Autism diagnosis sparks fire captain's desire to create special kits for kids
Captain Marc den Bok with Clearview Fire created comfort kits for children with autism that are in every truck in the service's fleet. (Supplied)
Published Wednesday, October 9, 2019 6:18PM EDT
Last Updated Wednesday, October 9, 2019 6:24PM EDT
It started with a simple list on a whiteboard.
A blanket, a stuffie, safety glasses, headphones and a fidget spinner are just some of the items that were jotted down by Clearview Fire Captain Marc den Bok.
The firefighter was ignited with an idea to create what he calls comfort kits for children, including those who meet a special need in times of crisis. "Typically, we deal with physical trauma, but in this case, we are focusing on trauma-informed care," Capt. Den Bok explains.
After a member of his family was diagnosed with Aspergers, Den Bok says he became educated about the needs that someone on the autism spectrum might require in times of trauma.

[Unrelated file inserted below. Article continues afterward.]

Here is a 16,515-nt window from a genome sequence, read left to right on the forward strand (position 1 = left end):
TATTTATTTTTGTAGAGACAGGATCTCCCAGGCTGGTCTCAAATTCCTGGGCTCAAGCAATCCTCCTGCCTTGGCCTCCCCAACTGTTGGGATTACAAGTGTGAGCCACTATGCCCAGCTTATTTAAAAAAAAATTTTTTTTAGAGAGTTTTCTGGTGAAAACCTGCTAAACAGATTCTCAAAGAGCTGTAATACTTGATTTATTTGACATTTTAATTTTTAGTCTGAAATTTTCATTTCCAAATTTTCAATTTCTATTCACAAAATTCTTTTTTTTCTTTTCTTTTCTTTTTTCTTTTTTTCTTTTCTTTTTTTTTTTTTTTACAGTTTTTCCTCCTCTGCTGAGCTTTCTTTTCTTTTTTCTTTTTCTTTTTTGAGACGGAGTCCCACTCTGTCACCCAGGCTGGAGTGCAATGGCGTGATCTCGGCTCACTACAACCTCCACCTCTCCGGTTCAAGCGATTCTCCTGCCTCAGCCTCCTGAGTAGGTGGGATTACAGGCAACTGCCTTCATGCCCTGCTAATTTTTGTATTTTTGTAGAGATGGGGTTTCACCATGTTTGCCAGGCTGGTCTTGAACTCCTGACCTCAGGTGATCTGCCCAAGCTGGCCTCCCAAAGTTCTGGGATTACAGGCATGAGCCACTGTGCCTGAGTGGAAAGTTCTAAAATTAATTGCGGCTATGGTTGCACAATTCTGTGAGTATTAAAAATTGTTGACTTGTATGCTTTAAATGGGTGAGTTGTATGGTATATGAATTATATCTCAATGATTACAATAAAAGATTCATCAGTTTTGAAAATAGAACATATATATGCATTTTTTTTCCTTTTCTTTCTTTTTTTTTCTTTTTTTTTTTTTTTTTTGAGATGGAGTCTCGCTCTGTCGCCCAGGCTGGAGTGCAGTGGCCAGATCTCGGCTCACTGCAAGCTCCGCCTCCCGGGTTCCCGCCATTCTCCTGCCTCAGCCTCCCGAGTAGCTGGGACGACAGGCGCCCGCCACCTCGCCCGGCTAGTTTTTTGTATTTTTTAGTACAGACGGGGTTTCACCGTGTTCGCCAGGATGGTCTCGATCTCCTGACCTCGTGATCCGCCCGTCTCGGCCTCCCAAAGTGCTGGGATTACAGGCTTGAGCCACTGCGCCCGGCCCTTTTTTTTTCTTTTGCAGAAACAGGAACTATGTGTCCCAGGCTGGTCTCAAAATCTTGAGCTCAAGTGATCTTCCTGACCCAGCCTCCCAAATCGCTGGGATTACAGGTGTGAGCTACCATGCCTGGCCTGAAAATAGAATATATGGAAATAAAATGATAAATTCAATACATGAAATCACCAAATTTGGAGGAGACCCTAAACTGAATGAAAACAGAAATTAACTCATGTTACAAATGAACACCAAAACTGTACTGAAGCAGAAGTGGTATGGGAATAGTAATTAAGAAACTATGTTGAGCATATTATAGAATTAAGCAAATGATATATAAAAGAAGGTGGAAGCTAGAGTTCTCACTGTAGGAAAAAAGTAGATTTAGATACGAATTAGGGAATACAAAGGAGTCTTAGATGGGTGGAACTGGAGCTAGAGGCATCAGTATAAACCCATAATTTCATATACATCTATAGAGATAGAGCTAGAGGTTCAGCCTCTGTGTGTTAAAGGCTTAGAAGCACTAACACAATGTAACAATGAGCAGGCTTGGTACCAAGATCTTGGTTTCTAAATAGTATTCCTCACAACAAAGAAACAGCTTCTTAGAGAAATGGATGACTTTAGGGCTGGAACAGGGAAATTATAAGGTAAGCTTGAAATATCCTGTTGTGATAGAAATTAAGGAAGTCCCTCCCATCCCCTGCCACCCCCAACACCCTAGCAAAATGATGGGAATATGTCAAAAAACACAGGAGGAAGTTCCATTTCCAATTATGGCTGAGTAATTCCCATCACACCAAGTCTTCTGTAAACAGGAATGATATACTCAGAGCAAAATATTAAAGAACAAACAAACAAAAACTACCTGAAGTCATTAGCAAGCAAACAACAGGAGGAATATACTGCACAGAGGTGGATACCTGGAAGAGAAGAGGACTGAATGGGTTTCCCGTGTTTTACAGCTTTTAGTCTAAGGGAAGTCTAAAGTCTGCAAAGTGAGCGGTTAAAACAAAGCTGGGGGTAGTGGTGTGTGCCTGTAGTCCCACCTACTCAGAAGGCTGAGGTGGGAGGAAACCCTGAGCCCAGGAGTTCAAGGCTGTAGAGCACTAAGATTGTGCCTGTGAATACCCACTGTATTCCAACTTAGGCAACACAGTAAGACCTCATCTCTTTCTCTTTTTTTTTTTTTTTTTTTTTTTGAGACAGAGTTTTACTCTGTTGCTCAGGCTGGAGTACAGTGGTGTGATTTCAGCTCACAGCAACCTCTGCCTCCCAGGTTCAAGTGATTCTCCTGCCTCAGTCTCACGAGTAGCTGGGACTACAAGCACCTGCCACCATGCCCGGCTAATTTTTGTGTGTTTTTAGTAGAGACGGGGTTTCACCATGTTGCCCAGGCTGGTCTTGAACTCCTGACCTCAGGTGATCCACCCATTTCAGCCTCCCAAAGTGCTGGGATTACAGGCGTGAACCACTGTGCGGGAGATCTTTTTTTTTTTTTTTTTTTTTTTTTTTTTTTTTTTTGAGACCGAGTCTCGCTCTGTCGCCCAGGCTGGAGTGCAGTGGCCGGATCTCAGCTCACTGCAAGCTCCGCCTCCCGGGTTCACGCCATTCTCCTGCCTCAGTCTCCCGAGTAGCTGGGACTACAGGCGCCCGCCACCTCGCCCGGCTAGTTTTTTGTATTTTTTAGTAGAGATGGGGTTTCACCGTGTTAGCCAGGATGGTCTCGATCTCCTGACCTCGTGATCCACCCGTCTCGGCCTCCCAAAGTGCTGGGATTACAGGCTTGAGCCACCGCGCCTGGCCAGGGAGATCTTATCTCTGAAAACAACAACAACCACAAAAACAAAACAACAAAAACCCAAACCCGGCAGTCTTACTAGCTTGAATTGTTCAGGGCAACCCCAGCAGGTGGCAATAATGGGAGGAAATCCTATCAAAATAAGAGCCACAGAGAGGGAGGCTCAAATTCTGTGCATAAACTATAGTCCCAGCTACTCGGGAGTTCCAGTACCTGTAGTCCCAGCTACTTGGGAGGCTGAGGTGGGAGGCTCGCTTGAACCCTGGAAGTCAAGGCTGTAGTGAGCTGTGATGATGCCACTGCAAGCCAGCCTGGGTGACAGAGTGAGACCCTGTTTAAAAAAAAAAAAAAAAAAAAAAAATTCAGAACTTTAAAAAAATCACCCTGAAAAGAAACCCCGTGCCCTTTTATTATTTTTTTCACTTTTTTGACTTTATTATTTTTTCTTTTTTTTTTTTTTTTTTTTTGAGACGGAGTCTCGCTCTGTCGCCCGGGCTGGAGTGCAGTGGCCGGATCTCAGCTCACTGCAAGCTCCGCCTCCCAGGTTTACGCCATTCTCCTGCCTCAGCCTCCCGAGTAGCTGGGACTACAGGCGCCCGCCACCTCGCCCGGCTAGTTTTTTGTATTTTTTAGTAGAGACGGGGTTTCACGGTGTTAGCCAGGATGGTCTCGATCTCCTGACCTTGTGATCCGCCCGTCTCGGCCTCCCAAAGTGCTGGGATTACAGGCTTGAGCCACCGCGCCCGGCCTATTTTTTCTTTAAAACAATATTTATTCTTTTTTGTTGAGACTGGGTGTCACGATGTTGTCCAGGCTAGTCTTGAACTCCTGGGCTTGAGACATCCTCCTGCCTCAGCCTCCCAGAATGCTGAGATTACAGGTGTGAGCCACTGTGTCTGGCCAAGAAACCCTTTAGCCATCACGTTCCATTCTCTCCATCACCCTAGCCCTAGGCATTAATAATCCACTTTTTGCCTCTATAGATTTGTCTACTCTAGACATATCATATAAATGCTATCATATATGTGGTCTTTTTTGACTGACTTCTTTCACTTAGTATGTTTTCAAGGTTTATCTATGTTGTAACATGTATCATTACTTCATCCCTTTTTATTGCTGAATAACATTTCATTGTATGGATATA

He says another Clearview firefighter with a child on the spectrum recently conducted training on autism awareness that was well received. It led him to the decision that they could do more.
"Not just [for] those we encounter who are on the spectrum, but kids in general," he says.
Emergency crews face people in all types of situations, car accidents, house fires, medical emergencies. Whatever the incident, it can be stressful for everyone involved, especially children.
That's why Den Bok says the comfort kits are so essential. He consulted with an Early Intervention Specialist about what each kit should contain, and after getting support for his idea from the chief, Den Bok set out to make it a reality.
"This week, I have been in the process of giving an awareness level training on the kit to the members of each station," he explains.
Every fire truck within the Clearview fleet is now equipped with the Autism Comfort Kits, and Den Bok hopes more stations will follow their lead.
"The goal is to make all kids, including ASD diagnosed, those with sensory processing disorders and those not on the spectrum feel safe and supported."